Category Archives: Love

Escape to Canada

 

Crossing the border

Crossing the border

The thought has occurred to me more than once. Buy property in Canada, you know, if America gets a little nuts. Not that it hasn’t already. In fact, I probably should have left long ago. But here are a few links to some stunning homes– none of which I can afford– in Nova Scotia, just in case. So who’s with me? Who wants to chip in a buy one of these babies?

Dexter’s Tavern

Ocean Front, Rustic Charm

One of a Kind

Beautiful Family Home with Income

Stunning

Hubbard’s Cove

Energy Efficient, Fireproof and Sound Proof

Sea King Point

Sexy Montreal-Updated

Photo of old Montreal

The last time I was in Montreal I was 20. I went to visit five of my favorite guy friends whom I’d met the previous summer in Wildwood working at the T-shirt shops that lined the boardwalk– they were guys who lived in Montreal, but worked during the summer at the Jersey shore. When they invited me, in the fall of ’88,  I couldn’t say no. I booked a Greyhound bus, cut all my classes and fled the country.  Once there, I was entertained daily– all expenses paid– shopping, meals out, sexy hook-ups, and every night a new, trendy disco or bar like the Metropolis, Pow-Wow or Peel Pub. We hung out at McGill University, smoked Cuban cigars (real ones) and drank ourselves silly.

So, when D mentioned a long weekend in Montreal, I was game.

But this time, things would be a little different. Instead of crazy, twentysomething drunken fun with five guy friends, this time it would be sophistication and love with one man. Add a spa, a Russian restaurant and maybe even a little something fringe, and well…You get the idea.

Here are some of mine and D’s plans…

1. First things first— the hotel. A Suite with French doors separating bedroom from living area and view of the street. D chose Le Saint Sulpice, whose name coincidentally is the same as a little Parisian cafe I used to frequent on my way to school.

UPDATE: Le Saint Sulpice was everything I hoped it would be. Service was friendly, room was big and cozy. We even lit a fire and candles. Shower was huge. Everything was immaculate. And decor was pure five-star.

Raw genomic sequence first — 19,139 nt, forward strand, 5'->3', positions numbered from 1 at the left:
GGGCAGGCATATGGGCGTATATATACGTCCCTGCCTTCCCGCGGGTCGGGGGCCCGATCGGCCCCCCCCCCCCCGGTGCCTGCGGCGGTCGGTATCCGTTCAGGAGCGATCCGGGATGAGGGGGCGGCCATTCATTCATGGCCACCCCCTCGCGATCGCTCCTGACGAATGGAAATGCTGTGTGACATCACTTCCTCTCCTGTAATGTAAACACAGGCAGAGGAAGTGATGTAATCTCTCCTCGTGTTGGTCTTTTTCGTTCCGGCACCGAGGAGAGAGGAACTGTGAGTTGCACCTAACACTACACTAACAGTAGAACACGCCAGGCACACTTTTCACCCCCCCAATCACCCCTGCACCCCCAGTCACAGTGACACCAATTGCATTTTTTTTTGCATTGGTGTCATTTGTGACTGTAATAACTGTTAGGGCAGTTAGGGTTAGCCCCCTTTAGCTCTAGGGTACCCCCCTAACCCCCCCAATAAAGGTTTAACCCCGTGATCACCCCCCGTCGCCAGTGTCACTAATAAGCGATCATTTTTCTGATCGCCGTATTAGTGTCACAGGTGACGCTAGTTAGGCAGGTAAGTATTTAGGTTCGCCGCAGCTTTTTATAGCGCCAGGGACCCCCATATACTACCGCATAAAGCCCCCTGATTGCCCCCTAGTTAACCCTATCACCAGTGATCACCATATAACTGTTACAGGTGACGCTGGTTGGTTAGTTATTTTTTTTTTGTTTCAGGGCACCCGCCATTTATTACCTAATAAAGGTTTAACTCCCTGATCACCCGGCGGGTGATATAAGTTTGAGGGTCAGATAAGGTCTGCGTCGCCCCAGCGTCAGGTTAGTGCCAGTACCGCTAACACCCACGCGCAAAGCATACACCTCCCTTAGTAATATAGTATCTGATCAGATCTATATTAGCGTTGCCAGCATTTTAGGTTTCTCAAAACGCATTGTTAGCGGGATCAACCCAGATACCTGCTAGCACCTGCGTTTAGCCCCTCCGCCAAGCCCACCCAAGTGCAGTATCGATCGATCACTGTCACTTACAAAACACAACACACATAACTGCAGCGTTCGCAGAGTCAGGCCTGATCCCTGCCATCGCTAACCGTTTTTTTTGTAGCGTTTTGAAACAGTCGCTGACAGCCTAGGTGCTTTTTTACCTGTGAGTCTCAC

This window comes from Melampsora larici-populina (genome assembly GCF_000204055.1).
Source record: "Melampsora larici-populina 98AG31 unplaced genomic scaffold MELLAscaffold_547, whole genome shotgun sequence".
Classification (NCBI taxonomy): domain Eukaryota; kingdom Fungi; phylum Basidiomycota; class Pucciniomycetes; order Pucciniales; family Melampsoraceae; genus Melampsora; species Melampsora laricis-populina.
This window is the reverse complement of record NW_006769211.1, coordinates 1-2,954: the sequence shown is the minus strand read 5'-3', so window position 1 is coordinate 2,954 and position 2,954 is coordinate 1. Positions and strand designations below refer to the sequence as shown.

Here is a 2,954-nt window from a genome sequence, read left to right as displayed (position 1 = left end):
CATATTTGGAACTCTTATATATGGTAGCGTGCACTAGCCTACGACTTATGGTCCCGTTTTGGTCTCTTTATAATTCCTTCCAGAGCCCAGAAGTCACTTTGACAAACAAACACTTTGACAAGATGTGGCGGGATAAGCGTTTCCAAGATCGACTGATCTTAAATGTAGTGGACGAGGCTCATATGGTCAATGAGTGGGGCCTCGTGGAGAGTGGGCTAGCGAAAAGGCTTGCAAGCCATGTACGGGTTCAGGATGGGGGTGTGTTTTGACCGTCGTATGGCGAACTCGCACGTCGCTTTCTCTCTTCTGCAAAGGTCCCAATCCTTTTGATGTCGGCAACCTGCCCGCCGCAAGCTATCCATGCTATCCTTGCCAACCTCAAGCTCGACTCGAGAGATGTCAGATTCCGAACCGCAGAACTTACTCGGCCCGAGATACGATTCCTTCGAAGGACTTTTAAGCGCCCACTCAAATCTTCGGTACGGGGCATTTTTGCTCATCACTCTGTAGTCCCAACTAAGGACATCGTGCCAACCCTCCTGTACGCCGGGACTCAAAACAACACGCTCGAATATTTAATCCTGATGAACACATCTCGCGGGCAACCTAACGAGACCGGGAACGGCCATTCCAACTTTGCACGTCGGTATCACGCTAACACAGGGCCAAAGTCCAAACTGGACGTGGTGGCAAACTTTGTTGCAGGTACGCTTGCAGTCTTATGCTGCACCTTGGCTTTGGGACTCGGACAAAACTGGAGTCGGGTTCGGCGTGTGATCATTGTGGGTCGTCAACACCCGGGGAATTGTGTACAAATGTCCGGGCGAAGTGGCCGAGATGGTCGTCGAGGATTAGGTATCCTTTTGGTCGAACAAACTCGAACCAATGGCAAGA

2. The spa— We’re booked at Scandinave, Les Bains for hot stone massages. But too bad we’ll have to pass on this one. Studio Beaute du Monde is Montreal’s only traditional Hamman. Maybe next time.

UPDATE: I’m glad we didn’t pass on this place. But I need to make a clarification. This was more of a bath house or thermal spa than a traditional spa as there are no extended beauty treatments. You merely use the pools, sauna and steam room as relaxation and energy therapy; and then after, you can choose from a hot stone massage or a swedish massage. By accident, I got the hot stone and D got the swedish (it should have been reversed). I didn’t think a hot stone massage was anything more than clever marketing, and for the most part, I still believe that. But Brigitte was an incredible masseuse and I ended up falling asleep on the table.

3. Food— There’s a nice little oyster bar and bistro on the St. Lawrence River called Narcisse. We’ve made reservation there. But for some strange reason, I have a craving for Russian. Could it be because of my old friend Vladimir Ostrovski who was from Russia, moved to Montreal, then became a masseuse in Isreal? Who knows. But check out Troika. Looks very Dostoevsky. IzyskannyǏ

UPDATE: We never made it to Narcisse. They had too many eccentric menu items and I was really in the mood for something a little more down to earth. Besides, the atmosphere was cold and contemporary and we were up for warm and cozy. So, we chose Galianos instead. Atmosphere was great, service was outstanding, but the food was only OK. Rustic, Italian pasta dishes and heavy meals like chicken parm made it seem more like an Olive Garden instead. Then again, I think we’re both kinda burnt out on Italian.